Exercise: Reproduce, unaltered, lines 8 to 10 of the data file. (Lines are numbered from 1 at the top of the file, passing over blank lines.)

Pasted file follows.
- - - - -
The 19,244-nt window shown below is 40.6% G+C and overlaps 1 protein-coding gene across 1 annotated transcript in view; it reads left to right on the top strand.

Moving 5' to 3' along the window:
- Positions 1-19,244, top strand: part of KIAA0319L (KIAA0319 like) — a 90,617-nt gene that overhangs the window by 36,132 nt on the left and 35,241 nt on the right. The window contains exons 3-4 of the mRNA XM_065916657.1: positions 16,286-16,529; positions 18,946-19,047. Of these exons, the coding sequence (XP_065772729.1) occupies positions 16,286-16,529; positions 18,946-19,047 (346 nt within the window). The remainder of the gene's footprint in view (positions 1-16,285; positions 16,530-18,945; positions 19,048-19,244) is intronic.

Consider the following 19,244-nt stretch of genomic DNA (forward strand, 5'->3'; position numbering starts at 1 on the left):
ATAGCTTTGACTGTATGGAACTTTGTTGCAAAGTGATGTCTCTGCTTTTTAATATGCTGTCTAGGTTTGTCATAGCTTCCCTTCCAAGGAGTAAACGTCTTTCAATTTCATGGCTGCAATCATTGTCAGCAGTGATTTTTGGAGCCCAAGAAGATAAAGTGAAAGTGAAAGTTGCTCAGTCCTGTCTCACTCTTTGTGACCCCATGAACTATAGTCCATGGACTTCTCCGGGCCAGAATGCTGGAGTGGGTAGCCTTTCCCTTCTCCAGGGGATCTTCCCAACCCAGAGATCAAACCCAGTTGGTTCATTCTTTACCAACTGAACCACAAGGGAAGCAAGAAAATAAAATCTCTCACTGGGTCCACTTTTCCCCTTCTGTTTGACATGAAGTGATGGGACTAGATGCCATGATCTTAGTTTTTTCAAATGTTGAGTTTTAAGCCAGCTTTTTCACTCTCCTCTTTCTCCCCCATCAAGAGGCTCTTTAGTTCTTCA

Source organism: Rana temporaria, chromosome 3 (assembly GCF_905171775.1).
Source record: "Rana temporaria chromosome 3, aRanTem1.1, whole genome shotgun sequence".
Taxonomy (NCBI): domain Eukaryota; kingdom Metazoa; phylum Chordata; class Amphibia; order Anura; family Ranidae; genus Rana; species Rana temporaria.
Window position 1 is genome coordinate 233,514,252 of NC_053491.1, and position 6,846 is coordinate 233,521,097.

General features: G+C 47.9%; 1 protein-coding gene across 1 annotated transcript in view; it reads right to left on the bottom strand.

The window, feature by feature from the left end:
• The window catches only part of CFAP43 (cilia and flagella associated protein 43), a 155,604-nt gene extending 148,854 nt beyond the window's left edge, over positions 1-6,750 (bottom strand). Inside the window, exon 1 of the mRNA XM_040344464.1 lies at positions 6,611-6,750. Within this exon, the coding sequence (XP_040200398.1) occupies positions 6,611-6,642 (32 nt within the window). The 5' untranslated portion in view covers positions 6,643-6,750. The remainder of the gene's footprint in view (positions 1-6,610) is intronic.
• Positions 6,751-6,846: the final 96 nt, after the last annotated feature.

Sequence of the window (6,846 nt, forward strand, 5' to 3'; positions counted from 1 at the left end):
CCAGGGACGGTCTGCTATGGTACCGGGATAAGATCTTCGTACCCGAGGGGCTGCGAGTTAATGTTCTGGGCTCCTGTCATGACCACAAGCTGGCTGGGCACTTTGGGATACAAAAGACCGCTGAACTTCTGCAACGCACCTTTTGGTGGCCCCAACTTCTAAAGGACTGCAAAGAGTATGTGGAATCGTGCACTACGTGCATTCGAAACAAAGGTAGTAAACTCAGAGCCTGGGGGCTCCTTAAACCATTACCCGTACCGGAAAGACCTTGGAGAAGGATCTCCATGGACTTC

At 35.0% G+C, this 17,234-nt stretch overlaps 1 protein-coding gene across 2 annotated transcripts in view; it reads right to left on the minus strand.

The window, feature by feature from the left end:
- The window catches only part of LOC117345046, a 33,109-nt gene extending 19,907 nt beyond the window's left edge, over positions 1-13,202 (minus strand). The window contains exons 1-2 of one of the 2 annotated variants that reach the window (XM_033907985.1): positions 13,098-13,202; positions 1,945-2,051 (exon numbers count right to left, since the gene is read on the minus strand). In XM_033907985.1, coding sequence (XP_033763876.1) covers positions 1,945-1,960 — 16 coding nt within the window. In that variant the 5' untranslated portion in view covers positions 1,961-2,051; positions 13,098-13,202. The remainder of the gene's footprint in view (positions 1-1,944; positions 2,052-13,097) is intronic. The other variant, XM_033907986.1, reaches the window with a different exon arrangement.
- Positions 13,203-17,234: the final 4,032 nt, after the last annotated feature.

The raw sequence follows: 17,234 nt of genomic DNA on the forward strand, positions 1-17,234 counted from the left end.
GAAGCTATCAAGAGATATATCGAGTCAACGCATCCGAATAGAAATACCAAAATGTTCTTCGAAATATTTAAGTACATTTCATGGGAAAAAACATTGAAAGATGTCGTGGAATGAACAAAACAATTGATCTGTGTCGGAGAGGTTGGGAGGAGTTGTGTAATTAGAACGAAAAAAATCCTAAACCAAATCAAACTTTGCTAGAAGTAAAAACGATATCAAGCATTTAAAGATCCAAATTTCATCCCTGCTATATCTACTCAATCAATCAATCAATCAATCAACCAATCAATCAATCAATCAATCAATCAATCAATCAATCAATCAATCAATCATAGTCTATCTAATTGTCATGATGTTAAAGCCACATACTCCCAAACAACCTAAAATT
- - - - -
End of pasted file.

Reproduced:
Taxonomy (NCBI): domain Eukaryota; kingdom Metazoa; phylum Chordata; class Amphibia; order Anura; family Ranidae; genus Rana; species Rana temporaria.
Window position 1 is genome coordinate 233,514,252 of NC_053491.1, and position 6,846 is coordinate 233,521,097.

General features: G+C 47.9%; 1 protein-coding gene across 1 annotated transcript in view; it reads right to left on the bottom strand.